(Anonymous) on May 16th, 2006 07:12 pm (UTC)
Forgive, but I am dense and don't know to what you are referring by OP.

Yes, a minority includes popes and kings (or more properly, emperors). A pope is one person and, although his position is obviously important, there was no such doctrine or belief as papal infallibility in the first millenium. As for a king, think about a modern day example. Is President Bush representative of Christianity as a whole? Does he speak for the majority of Christians? I hope not--and the polls suggest he does not.

As for Christian America, when did I ever slough that off? I have simply tried to point out that 'Christian America' is not representative of Christianity, and certainly not representative of the early Church. My main point is that many in America are outright rejecting Christianity based upon a phony Christianity that they see in America. A Christianity that is more concerned that the Ten Commandments are hung in a courtroom than with actually repenting on a personal level in my estimation (may God forgive me for judging!).

We are certainly living in a time of fanaticism both from the 'right' and from the 'left.' The religious right feeds off the far-leaning left and vice versa. I can't say that I honestly believe religious fanatics are entirely to blame!
Rose Rossroseross on May 17th, 2006 12:26 am (UTC)
OP=Original Poster

I'd say you're right that many are rejecting Christianity because of the political activities of uberconservative fundamentalists. If there are as many fiery communist Christians on the way-left, it would surprise me. It's when things go out of balance, as they are today, that life gets whacky.

Are they entirely to blame for these hard times? No, they are a symptom of it. When times are rough, more people embrace religion with more fervor. So, if I see a rise in religious fanaticism, no matter the religion, it's a big warning sign that the culture is not fulfilling its people's needs. When the religion that is being fanatically embraced is one that claims it has given participants the one and only true answer to life, (and orthodox Christianity does that), it is a recipe for violent crusades.
Rose Rossroseross on May 15th, 2006 08:48 pm (UTC)
As for the Bible coming from oral and lived tradition, as well as recorded documents at hand -- yes and no. It is an editied version of that information. Those traditions and documents that had been used by Christians but that did not fit the newly established Roman Catholic dogma were ignored, burned, and suppressed.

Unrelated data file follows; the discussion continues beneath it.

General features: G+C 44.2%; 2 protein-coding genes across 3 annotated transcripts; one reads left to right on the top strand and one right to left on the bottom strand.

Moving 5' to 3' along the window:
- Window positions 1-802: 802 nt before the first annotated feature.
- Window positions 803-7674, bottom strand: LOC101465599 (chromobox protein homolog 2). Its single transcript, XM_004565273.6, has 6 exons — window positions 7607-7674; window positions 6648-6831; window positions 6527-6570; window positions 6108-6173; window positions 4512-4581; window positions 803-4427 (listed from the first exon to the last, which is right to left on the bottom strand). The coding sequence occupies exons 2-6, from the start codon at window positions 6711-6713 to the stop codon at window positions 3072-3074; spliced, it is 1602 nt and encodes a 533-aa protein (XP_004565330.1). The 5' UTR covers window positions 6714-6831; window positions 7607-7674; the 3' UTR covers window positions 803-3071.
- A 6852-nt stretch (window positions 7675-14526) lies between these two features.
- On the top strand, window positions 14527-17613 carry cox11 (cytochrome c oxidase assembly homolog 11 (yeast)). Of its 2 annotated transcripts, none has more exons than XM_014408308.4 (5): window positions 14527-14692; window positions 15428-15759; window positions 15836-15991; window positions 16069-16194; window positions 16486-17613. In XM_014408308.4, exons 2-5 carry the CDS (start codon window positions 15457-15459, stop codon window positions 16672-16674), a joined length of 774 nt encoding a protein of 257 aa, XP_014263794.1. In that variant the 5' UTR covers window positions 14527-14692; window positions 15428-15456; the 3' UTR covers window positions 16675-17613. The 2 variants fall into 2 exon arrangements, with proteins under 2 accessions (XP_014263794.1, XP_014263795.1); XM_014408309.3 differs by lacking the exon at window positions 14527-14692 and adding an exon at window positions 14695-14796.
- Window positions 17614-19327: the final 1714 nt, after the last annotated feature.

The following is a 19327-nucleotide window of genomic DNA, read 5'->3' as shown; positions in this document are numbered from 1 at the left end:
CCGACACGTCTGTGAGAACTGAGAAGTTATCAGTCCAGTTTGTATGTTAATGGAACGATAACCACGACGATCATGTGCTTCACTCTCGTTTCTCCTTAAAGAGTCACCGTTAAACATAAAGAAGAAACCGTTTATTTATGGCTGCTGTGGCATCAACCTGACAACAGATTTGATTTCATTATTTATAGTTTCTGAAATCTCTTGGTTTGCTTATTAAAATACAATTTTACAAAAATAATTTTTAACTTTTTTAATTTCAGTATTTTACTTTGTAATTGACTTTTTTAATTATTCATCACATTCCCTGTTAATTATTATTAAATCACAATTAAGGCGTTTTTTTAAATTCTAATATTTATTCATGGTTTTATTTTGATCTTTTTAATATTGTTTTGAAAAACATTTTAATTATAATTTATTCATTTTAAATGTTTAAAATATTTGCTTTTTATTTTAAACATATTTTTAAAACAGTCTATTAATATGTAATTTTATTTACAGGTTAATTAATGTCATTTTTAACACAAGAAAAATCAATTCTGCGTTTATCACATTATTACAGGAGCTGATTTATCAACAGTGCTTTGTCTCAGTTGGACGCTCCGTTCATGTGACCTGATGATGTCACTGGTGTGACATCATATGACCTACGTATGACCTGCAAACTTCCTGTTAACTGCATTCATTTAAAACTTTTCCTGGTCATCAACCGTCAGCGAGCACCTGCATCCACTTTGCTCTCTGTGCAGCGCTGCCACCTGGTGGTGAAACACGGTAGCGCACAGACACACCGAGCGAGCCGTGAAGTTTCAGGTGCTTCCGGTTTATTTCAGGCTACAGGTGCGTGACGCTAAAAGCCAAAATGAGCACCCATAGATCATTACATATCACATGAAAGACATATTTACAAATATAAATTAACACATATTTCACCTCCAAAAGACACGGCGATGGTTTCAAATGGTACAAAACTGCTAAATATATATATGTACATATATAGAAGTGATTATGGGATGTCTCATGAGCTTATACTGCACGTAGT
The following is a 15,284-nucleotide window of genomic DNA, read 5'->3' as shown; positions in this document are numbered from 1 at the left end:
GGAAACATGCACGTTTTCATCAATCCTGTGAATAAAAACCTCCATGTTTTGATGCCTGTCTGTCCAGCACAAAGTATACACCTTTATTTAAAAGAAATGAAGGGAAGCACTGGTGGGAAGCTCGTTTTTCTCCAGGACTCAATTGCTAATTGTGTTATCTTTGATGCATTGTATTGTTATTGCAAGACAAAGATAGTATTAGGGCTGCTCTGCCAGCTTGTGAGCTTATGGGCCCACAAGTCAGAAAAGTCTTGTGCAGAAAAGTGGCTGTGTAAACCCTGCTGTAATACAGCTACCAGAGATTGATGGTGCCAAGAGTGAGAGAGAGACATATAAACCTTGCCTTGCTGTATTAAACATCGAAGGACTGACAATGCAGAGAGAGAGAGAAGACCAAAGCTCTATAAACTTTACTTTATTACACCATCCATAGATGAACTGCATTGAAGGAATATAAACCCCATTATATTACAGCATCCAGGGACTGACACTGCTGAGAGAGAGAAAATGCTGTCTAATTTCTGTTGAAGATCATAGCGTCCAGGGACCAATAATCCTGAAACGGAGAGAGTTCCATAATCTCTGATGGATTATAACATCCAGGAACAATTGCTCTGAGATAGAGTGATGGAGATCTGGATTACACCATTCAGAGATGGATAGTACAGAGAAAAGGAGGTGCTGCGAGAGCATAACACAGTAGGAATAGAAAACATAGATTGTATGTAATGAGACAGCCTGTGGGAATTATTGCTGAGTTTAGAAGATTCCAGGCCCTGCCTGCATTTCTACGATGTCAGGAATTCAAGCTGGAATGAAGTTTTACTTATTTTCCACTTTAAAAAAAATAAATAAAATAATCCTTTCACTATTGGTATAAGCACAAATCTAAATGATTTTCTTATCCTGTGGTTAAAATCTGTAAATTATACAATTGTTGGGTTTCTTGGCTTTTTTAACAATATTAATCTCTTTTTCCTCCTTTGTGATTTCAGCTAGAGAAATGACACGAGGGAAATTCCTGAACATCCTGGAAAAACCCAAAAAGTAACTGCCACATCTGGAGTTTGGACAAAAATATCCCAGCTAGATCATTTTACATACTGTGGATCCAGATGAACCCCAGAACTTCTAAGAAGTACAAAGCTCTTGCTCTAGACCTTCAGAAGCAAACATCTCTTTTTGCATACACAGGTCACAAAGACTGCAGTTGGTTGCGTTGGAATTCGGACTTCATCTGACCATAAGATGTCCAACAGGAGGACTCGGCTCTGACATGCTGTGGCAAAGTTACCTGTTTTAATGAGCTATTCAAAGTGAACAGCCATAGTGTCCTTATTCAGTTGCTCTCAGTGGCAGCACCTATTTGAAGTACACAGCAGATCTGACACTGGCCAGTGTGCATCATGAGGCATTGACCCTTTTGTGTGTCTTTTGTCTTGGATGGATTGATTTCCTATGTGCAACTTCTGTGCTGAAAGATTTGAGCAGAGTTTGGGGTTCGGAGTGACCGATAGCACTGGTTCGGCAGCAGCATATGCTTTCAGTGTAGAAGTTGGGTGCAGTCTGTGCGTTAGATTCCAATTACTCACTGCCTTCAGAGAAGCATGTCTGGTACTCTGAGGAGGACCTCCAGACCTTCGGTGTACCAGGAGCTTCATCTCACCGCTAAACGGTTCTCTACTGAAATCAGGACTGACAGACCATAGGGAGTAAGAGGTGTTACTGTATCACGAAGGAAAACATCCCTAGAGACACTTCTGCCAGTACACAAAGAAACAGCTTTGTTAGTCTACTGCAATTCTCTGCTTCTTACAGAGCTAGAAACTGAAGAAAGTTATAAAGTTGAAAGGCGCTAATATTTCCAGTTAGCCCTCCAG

babydraco on April 8th, 2006 01:55 pm (UTC)
Not only would I not think you were crazy, I would ask how I can help.
the stag's daughter: Albert Einsteindoe_witch on April 8th, 2006 05:38 pm (UTC)

First I need to graduate from college, though. Get my double-degree in philosophy and theology or something so that when my findings are published people will take me seriously... >_>
(Anonymous) on April 8th, 2006 07:05 pm (UTC)
It's funny you mention this, I'm not sure if you know but the National Geographic Society just released their translation of the Gospel of Judas. A new collection sounds good, it's possible that one already exists, but I think it would be great if you looked more in to it.

Also, I think a number of other religions are the same as Christianity in that they have closed canons, or are no longer adding or changing what they include as part of their doctrine. You could also consider Christianity to have multiple books... at the very least you have the Old Testament and the New Testament... and in each of those you have more subdivisions and books of the Bible. We just group them all together and call it the Bible.
zorander22zorander22 on April 8th, 2006 07:06 pm (UTC)
Sorry about that, it's me... I thought I was signed in already!
(Anonymous) on May 9th, 2006 09:09 pm (UTC)
all those hidden books
I love finding all the book like the ones in the apocrapha and so on. The church is Jesus and he will never be canonised. Guess what. While studying all this I was able to find out that there was not a hell for eternal torment and the lake of the fire was for correction of those willing to accept Jesus.